Coming together as a community through innovative solutions

The Maryland Department of Agriculture has created a grant program to invest in technologies that support innovative uses for manure such as alternative product development and manure-to-energy projects that add value to the farm business model. The Animal Waste Technology Fund has $3 million available during fiscal year 2017. A minimum of $1 million will be directed at projects with a renewable energy component.

Steve Levitsky, the vice president for sustainability at Perdue Farms, wrote an editorial titled “Time to end the food fight and make progress” that appeared in the Daily Times and the Delmarva Farmer. He had attended two panel discussions. One was sponsored by the Eastern Shore Land Conservancy titled “Food Fight” and the other by the Center for Environment and Society titled “Can Food Production and a Clean Chesapeake Bay Coexist”. In attendance were groups that he identified as “critical of agriculture and poultry production”. He wrote that there was no finger pointing and all participants recognized that we have common ground, literally, the Delmarva Peninsula and its farms. He admitted there was not agreement on everything but that “there was a clear sense that continued progress in cleaning up the Bay requires working together to address all the sources of runoff, including lawn fertilizer, stormwater, failing wastewater treatment plants, land applied sewage sludge and chemical and natural farm fertilizer”. He also said “All too often, we hear only the shouting at the extreme ends, with confrontation, the laying of blame and defensiveness making headlines. Progress, however, will come from those who want to move forward toward a productive common ground”.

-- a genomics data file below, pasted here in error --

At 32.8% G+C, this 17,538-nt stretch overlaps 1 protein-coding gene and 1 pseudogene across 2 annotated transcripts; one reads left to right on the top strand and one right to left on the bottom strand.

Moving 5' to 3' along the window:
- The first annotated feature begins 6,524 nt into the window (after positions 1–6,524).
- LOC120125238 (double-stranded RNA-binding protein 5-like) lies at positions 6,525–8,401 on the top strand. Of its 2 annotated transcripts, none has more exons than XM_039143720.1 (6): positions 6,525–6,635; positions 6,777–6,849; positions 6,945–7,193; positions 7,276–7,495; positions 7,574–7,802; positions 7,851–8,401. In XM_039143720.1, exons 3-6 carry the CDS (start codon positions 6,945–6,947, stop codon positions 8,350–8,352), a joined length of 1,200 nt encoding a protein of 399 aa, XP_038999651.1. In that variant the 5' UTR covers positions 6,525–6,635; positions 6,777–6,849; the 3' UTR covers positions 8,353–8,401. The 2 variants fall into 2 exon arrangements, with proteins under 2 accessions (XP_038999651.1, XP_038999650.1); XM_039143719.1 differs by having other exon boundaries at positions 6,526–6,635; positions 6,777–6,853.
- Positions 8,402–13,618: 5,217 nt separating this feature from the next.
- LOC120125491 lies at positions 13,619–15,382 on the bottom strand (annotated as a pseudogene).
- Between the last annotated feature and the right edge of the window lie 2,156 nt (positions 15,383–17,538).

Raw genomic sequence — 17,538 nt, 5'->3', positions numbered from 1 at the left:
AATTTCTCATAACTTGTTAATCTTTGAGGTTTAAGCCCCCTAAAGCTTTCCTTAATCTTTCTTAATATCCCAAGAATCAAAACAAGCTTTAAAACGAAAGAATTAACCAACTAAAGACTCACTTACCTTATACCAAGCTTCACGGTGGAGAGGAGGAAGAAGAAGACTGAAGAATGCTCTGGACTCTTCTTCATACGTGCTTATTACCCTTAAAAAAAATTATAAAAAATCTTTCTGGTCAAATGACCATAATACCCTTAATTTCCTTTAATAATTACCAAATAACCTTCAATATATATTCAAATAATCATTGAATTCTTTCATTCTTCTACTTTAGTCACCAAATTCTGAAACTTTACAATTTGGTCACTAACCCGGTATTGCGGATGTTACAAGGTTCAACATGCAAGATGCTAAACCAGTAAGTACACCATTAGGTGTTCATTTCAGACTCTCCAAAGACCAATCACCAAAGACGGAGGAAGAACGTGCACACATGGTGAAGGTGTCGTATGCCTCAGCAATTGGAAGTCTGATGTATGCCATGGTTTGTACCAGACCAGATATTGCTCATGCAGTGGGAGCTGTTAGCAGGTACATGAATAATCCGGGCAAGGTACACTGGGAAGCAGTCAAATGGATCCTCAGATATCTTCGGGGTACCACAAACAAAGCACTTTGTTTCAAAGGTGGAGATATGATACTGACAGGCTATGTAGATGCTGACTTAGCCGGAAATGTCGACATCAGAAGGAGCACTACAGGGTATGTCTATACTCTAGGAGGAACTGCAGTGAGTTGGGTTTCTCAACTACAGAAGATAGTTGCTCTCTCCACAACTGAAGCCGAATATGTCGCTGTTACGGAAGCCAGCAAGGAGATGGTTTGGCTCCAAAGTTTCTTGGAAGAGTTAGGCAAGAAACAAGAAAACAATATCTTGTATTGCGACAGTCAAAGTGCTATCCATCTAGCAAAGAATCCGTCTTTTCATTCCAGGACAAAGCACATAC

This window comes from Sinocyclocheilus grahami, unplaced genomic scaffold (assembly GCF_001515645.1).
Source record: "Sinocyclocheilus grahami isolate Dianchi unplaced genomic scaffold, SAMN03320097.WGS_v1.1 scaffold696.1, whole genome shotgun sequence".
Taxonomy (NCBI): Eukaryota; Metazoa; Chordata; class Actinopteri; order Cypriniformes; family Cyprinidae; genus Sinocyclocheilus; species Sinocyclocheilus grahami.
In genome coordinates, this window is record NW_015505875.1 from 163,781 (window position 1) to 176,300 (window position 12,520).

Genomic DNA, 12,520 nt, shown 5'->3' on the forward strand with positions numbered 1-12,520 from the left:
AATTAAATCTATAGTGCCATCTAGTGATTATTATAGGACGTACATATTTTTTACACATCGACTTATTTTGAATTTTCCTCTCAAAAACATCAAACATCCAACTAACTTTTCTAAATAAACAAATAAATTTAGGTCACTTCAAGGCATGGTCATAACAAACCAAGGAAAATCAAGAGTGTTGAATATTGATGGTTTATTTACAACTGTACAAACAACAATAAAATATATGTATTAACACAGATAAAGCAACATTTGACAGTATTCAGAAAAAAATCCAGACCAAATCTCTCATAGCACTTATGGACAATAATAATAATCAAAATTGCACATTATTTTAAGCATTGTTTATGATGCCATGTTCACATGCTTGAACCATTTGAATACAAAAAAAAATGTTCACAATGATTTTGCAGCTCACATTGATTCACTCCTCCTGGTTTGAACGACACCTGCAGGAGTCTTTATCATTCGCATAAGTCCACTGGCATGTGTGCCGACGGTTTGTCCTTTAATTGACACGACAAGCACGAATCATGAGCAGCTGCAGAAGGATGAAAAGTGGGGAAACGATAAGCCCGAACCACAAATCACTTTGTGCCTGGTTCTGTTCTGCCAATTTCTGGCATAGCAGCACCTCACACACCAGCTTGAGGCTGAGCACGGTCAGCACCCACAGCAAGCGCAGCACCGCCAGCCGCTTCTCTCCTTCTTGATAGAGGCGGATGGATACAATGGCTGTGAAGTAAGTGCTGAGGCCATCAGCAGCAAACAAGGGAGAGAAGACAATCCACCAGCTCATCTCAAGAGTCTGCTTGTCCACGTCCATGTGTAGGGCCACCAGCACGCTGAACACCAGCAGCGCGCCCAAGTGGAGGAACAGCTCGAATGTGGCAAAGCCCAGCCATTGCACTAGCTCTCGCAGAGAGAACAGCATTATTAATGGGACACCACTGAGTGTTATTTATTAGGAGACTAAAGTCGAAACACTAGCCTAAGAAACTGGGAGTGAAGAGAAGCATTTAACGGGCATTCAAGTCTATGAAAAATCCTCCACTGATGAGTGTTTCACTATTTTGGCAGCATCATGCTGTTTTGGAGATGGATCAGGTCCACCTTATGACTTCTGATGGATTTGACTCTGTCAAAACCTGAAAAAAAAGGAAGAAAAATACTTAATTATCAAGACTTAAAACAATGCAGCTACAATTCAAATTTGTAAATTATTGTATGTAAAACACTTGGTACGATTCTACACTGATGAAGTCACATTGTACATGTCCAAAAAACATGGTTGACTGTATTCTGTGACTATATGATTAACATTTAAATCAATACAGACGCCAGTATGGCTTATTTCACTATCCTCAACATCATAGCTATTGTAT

Nanticoke Watershed Alliance News

NWA will be celebrating its 25th year in 2017, as well as the 10th season of the Nanticoke Creekwatchers program -- certified at the highest level by EPA . Under the able tutelage of Beth Wasden, Creekwatchers Spring Training will take place at the Trap Pond Baldcypress Nature Center on March 18. We expect to cover at least 32 sites this year, from Seaford down to Bivalve and Nanticoke. Contact Beth if you are interested in helping out!

New NWA Board members beginning this year are our own Christina Darby from Delaware, and Tami Ransom, professor of Environmental Studies at Salisbury University.

The fifth annual Toast to the Nanticoke will be held at the wonderful Layton's Chance Winery in Vienna on Friday, June 12 from 6:30 to 10 PM. Tickets are limited -- $50 per person, including live music, great food, open wine bar, vineyard tours, silent auction and more! Go to for details.

COMING UP: Project Clean Stream – ROARING POINT BEACH cleanup Please join us for our annual Nanticoke River shoreline trash removal, September 17, beginning at 9:00 am, at Roaring Point Park, Red Hill Lane, Nanticoke, MD. We will provide bags, gloves, snacks, hand sanitizer, and t-shirts; you should bring a hat, sunscreen, bug repellent, etc. Hope to see you there!